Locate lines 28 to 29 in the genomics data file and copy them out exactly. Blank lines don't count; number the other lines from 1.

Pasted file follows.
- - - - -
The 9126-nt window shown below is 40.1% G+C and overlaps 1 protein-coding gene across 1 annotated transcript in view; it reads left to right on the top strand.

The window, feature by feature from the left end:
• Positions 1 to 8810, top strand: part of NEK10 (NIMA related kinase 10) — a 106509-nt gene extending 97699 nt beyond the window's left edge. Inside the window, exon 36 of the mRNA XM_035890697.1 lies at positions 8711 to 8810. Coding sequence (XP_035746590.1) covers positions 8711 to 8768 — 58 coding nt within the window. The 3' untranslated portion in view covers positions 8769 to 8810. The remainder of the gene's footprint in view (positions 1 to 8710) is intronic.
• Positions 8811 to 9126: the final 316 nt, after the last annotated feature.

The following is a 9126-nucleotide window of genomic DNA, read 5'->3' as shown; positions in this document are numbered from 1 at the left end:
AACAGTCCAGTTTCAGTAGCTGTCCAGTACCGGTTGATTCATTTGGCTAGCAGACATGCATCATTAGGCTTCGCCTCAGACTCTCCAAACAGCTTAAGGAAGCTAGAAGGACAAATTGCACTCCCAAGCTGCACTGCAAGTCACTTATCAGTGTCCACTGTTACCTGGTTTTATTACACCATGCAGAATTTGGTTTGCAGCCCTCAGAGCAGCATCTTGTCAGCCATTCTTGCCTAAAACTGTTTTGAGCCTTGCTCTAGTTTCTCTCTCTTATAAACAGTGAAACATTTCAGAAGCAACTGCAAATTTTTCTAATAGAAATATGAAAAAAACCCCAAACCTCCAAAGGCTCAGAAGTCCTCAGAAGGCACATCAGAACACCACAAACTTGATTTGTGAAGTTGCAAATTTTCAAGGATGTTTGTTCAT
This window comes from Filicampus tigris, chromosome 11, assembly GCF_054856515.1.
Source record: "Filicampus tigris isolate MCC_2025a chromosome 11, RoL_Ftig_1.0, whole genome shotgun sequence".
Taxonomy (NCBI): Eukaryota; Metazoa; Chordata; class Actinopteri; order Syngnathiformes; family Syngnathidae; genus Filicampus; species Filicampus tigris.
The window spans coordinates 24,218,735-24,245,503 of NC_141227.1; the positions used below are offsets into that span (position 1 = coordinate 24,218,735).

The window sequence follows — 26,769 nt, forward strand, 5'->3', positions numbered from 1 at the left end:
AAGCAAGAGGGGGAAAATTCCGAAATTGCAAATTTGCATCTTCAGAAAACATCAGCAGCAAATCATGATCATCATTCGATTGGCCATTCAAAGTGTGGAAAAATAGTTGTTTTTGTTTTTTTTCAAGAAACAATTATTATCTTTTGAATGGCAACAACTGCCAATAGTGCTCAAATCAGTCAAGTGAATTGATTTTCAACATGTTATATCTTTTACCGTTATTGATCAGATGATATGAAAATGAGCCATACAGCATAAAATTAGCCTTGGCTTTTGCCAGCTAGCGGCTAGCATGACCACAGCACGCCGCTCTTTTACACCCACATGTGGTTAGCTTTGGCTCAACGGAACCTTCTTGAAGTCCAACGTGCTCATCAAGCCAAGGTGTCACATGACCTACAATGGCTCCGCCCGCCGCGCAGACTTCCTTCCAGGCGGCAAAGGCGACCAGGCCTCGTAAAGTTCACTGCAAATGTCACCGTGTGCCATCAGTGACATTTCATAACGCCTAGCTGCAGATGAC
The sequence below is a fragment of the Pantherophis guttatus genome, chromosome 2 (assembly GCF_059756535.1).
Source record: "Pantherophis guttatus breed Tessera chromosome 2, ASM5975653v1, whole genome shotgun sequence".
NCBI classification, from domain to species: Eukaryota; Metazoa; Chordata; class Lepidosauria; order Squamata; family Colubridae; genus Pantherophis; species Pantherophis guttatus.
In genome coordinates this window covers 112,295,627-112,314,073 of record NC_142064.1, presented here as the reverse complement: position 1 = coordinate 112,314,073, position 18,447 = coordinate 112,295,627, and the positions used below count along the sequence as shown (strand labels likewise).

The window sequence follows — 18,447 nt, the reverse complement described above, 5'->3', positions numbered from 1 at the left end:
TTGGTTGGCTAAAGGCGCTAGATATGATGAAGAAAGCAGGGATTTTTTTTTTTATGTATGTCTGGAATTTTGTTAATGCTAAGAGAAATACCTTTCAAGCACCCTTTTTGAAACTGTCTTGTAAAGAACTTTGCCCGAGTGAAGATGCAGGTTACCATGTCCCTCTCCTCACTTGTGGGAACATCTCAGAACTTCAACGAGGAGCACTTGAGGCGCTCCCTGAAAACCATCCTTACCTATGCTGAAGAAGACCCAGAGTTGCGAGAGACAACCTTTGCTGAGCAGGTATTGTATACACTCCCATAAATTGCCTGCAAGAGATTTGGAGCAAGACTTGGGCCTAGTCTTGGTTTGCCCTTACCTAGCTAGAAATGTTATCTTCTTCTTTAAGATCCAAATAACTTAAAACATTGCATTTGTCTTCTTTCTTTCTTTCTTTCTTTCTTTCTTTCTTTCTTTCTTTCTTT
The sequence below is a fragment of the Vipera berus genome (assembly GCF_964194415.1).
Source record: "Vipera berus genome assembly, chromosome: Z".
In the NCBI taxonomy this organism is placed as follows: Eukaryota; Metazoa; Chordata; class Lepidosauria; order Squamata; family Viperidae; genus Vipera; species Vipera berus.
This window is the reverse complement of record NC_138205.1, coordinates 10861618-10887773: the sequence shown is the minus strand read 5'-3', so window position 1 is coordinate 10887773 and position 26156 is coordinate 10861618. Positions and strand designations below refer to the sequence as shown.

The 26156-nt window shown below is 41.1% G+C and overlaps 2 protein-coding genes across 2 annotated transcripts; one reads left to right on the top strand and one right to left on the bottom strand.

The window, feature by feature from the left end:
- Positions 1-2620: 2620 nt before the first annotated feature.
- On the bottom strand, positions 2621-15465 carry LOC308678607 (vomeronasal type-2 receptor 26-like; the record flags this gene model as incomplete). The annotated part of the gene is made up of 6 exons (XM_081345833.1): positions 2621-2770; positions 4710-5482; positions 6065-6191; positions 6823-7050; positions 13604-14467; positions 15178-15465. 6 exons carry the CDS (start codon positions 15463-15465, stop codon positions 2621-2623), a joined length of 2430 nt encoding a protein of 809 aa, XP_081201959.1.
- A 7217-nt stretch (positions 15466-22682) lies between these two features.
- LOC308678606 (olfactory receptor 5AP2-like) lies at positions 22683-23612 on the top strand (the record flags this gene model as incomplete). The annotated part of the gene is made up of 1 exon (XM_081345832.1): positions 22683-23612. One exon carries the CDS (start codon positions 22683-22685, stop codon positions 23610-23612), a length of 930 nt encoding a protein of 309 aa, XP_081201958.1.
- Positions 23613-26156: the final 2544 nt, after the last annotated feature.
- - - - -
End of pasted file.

- LOC308678606 (olfactory receptor 5AP2-like) lies at positions 22683-23612 on the top strand (the record flags this gene model as incomplete). The annotated part of the gene is made up of 1 exon (XM_081345832.1): positions 22683-23612. One exon carries the CDS (start codon positions 22683-22685, stop codon positions 23610-23612), a length of 930 nt encoding a protein of 309 aa, XP_081201958.1.
- Positions 23613-26156: the final 2544 nt, after the last annotated feature.